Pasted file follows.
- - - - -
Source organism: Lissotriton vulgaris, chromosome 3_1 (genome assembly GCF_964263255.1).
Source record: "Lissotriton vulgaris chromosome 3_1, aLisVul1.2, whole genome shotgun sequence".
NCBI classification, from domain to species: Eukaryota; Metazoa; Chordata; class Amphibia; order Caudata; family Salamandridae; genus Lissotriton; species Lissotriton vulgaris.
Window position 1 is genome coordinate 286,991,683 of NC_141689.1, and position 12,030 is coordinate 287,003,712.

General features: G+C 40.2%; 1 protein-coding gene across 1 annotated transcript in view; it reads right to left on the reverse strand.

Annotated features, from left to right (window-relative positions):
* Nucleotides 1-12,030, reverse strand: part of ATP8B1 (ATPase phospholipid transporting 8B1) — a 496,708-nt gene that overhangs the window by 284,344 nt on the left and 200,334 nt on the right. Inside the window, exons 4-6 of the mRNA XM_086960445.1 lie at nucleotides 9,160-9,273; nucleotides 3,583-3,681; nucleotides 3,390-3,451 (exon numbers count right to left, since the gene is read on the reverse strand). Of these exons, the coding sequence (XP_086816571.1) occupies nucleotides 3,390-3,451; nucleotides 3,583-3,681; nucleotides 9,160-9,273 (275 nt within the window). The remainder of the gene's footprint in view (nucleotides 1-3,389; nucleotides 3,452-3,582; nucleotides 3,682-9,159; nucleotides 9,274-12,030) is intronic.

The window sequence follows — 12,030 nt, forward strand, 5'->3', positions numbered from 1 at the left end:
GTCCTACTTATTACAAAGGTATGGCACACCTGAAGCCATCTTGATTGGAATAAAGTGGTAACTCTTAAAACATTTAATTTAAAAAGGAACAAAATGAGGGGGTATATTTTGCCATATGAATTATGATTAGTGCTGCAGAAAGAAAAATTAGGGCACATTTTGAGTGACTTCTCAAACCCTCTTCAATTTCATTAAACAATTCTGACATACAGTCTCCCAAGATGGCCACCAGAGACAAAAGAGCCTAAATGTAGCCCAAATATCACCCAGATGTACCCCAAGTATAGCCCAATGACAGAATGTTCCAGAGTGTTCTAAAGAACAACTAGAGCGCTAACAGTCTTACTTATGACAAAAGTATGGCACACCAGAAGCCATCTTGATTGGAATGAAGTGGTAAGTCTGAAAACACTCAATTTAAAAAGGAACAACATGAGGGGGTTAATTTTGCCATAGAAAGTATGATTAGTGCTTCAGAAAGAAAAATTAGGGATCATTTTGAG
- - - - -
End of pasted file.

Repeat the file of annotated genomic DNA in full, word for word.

Source organism: Lissotriton vulgaris, chromosome 3_1 (genome assembly GCF_964263255.1).
Source record: "Lissotriton vulgaris chromosome 3_1, aLisVul1.2, whole genome shotgun sequence".
NCBI classification, from domain to species: Eukaryota; Metazoa; Chordata; class Amphibia; order Caudata; family Salamandridae; genus Lissotriton; species Lissotriton vulgaris.
Window position 1 is genome coordinate 286,991,683 of NC_141689.1, and position 12,030 is coordinate 287,003,712.

General features: G+C 40.2%; 1 protein-coding gene across 1 annotated transcript in view; it reads right to left on the reverse strand.

Annotated features, from left to right (window-relative positions):
* Nucleotides 1-12,030, reverse strand: part of ATP8B1 (ATPase phospholipid transporting 8B1) — a 496,708-nt gene that overhangs the window by 284,344 nt on the left and 200,334 nt on the right. Inside the window, exons 4-6 of the mRNA XM_086960445.1 lie at nucleotides 9,160-9,273; nucleotides 3,583-3,681; nucleotides 3,390-3,451 (exon numbers count right to left, since the gene is read on the reverse strand). Of these exons, the coding sequence (XP_086816571.1) occupies nucleotides 3,390-3,451; nucleotides 3,583-3,681; nucleotides 9,160-9,273 (275 nt within the window). The remainder of the gene's footprint in view (nucleotides 1-3,389; nucleotides 3,452-3,582; nucleotides 3,682-9,159; nucleotides 9,274-12,030) is intronic.

The window sequence follows — 12,030 nt, forward strand, 5'->3', positions numbered from 1 at the left end:
GTCCTACTTATTACAAAGGTATGGCACACCTGAAGCCATCTTGATTGGAATAAAGTGGTAACTCTTAAAACATTTAATTTAAAAAGGAACAAAATGAGGGGGTATATTTTGCCATATGAATTATGATTAGTGCTGCAGAAAGAAAAATTAGGGCACATTTTGAGTGACTTCTCAAACCCTCTTCAATTTCATTAAACAATTCTGACATACAGTCTCCCAAGATGGCCACCAGAGACAAAAGAGCCTAAATGTAGCCCAAATATCACCCAGATGTACCCCAAGTATAGCCCAATGACAGAATGTTCCAGAGTGTTCTAAAGAACAACTAGAGCGCTAACAGTCTTACTTATGACAAAAGTATGGCACACCAGAAGCCATCTTGATTGGAATGAAGTGGTAAGTCTGAAAACACTCAATTTAAAAAGGAACAACATGAGGGGGTTAATTTTGCCATAGAAAGTATGATTAGTGCTTCAGAAAGAAAAATTAGGGATCATTTTGAG